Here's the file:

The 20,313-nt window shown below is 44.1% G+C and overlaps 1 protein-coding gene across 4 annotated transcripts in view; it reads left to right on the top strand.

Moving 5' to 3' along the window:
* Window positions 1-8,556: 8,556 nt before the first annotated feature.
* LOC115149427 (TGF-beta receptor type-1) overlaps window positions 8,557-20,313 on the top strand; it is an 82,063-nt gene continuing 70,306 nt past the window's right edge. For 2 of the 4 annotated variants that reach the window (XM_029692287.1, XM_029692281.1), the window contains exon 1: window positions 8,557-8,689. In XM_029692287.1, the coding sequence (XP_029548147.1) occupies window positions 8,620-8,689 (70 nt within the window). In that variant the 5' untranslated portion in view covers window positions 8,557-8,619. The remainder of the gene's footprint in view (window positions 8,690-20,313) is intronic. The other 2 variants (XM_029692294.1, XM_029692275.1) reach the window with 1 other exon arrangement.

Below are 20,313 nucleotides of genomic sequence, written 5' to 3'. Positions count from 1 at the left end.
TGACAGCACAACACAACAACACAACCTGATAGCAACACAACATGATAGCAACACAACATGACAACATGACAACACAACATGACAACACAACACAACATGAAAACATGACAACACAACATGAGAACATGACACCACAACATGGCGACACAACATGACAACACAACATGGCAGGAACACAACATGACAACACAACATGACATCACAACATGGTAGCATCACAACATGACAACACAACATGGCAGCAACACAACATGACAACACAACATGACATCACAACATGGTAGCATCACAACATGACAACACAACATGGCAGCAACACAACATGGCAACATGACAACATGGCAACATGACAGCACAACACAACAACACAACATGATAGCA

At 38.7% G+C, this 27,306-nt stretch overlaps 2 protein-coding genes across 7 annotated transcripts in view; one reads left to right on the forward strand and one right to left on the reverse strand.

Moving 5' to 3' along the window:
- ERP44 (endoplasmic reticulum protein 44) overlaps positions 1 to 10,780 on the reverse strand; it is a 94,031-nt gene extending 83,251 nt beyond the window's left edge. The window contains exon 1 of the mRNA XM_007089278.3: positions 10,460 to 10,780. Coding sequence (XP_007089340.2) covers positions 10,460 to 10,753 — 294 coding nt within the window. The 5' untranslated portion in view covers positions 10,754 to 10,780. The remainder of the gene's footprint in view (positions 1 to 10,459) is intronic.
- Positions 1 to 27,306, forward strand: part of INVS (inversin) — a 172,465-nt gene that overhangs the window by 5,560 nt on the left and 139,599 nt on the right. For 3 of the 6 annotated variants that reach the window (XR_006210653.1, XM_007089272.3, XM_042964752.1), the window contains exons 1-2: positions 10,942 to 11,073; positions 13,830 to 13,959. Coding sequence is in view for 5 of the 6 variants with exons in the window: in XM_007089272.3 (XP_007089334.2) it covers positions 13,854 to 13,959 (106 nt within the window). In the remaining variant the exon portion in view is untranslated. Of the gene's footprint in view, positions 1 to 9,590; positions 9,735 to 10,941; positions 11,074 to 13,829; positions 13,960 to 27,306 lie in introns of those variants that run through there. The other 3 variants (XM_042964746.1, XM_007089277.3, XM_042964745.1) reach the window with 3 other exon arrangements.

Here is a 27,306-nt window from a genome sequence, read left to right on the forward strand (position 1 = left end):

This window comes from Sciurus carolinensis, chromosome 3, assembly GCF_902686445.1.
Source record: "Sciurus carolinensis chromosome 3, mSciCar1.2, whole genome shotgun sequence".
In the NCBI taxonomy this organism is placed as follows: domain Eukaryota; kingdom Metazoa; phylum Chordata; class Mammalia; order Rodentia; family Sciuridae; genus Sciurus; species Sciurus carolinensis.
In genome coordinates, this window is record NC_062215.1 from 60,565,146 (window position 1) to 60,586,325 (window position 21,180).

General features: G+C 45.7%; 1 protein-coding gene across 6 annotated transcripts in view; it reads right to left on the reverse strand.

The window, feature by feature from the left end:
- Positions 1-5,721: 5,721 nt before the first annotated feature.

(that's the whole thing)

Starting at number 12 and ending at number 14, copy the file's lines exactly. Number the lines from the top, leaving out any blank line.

This window comes from Sciurus carolinensis, chromosome 3, assembly GCF_902686445.1.
Source record: "Sciurus carolinensis chromosome 3, mSciCar1.2, whole genome shotgun sequence".
In the NCBI taxonomy this organism is placed as follows: domain Eukaryota; kingdom Metazoa; phylum Chordata; class Mammalia; order Rodentia; family Sciuridae; genus Sciurus; species Sciurus carolinensis.